Following a Tiresome Pattern, Senate Republicans Block Student-Loan Bill

As predictably as clockwork, the Republican minority in the U.S. Senate has used a filibuster to kill yet another bill to help out regular working people. This time, it’s a bill to prevent a doubling of rates on the Stafford Loans thousands of young people rely on to help pay for college.

Sen. Jon Kyl, a member of GOP leadership, announced last night that the GOP would prevent debate on the bill. They dislike that the bill is paid for by closing a corporate tax loophole, and want to pressure the Senate’s Democratic majority into accepting the House GOP’s version of the bill, which raids a preventative health care fund to cover the cost.

It’s a typical display of their priorities: any effort to get any more revenue from corporations is unconscionable to them, so they’d prefer to make us choose between lowering the cost of college and large-scale disease prevention efforts. Cutting from the public health prevention fund is a terrible idea for a lot of reasons, primarily because it’s a cost-effective program without high-paid lobbyists to support it.

Where is the public on this? They’d strongly prefer closing corporate tax loopholes:

A new National Journal poll asked specifically about the core dispute over the student loan extension, and 50 percent support the Dem approach of paying for it with tax hikes on some businesses. Only 34 percent support the GOP approach of paying for it out of a preventive health fund that’s part of Obamacare. Independents support the Dem approach by 49-31. And young voters — the same ones Romney keeps telling us should vote for him out of their own self-interest — support the Dem plan 58-28.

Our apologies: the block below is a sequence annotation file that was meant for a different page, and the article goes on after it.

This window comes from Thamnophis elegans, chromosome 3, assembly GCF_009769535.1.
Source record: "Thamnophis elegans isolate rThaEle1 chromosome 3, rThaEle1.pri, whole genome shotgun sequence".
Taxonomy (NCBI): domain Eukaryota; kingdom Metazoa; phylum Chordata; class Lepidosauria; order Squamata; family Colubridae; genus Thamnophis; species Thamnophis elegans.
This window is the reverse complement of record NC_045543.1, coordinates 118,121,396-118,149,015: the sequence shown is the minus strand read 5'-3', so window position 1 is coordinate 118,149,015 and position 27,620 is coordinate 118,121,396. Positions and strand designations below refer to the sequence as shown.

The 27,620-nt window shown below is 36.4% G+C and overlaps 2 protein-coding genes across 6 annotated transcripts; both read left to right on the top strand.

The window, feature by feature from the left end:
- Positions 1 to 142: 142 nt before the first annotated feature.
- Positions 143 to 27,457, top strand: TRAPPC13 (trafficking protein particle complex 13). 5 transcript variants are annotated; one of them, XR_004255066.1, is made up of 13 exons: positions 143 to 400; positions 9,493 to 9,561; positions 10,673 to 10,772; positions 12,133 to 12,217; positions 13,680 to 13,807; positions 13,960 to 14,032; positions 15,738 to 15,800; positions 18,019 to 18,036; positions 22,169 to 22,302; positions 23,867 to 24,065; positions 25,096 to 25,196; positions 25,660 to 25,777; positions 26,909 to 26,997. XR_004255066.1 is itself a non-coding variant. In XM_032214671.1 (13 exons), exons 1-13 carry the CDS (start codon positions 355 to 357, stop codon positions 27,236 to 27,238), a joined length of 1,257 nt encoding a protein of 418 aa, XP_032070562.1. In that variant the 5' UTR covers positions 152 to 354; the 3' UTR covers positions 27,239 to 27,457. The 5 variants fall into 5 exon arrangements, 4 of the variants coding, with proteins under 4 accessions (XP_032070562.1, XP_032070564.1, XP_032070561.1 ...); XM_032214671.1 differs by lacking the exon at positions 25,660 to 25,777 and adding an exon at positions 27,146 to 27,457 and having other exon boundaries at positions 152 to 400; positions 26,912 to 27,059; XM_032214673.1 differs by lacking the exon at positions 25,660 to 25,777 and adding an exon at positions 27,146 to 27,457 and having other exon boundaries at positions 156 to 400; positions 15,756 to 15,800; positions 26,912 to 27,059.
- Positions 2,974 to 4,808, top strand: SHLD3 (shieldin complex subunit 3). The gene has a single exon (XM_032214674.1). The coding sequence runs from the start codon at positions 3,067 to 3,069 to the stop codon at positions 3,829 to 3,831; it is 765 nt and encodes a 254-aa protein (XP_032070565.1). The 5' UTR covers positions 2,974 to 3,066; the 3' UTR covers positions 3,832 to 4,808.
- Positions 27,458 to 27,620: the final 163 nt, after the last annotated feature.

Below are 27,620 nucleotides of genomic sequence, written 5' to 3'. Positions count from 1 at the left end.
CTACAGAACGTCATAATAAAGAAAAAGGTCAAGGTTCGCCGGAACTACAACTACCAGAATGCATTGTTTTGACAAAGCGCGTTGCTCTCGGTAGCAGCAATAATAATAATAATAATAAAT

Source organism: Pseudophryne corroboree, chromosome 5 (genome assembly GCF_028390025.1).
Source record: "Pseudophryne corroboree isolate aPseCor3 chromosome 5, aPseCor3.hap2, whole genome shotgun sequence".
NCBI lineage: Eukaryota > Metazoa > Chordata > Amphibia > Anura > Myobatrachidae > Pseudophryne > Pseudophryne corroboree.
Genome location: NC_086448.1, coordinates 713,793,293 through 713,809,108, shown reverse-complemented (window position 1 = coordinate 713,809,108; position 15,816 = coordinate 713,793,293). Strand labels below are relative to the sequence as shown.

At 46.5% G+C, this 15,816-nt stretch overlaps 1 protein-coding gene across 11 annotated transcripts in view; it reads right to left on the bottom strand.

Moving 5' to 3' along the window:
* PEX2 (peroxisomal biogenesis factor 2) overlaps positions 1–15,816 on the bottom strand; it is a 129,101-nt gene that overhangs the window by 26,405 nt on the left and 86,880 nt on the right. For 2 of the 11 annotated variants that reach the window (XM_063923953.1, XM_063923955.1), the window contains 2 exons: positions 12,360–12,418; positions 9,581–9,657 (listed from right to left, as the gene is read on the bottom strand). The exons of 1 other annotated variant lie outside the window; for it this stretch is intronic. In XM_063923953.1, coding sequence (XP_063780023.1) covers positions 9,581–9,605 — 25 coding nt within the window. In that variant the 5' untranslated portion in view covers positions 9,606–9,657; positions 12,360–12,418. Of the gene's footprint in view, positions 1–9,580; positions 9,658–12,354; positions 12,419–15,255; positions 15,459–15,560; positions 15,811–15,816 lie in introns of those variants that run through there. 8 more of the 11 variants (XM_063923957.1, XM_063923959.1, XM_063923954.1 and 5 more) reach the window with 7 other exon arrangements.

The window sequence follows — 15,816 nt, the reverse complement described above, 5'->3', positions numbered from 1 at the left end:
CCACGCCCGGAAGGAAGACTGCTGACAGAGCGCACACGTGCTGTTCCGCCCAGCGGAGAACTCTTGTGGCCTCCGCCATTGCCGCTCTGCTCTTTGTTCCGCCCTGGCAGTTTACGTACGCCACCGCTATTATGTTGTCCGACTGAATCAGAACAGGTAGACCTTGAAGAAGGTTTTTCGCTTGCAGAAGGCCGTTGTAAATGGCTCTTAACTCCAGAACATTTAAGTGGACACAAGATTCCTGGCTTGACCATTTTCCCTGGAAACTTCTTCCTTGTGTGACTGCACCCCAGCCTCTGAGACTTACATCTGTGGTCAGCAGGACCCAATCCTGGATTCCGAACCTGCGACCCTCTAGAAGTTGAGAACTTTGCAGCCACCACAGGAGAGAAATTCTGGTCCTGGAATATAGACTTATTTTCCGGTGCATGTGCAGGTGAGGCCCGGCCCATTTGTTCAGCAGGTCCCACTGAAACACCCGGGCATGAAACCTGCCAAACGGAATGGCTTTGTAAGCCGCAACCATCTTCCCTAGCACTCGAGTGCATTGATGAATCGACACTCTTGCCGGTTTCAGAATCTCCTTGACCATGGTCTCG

Not that this matters to the Senate GOP, as the fight over provisions of the American Jobs Act amply proves. They’ve shown an unprecedented willingness to use the filibuster not just in extreme circumstances but on almost every vote. This doesn’t just set a new 60-vote standard for anything to get done; it also chews up legislative time and causes confusion and frustration among voters. The simplest, most basic acts of governance become virtually impossible. And the consequences aren’t just political—in this case, they could cost future college students thousands of dollars in debt after they graduate.

So Republican obstruction and stubbornness wins out over both good policy and good politics, and the ability of a new class of students to afford college is again put in doubt. This might be a fun game for Sen. Kyl, but for families who want to send their kids to college, it’s not a game at all.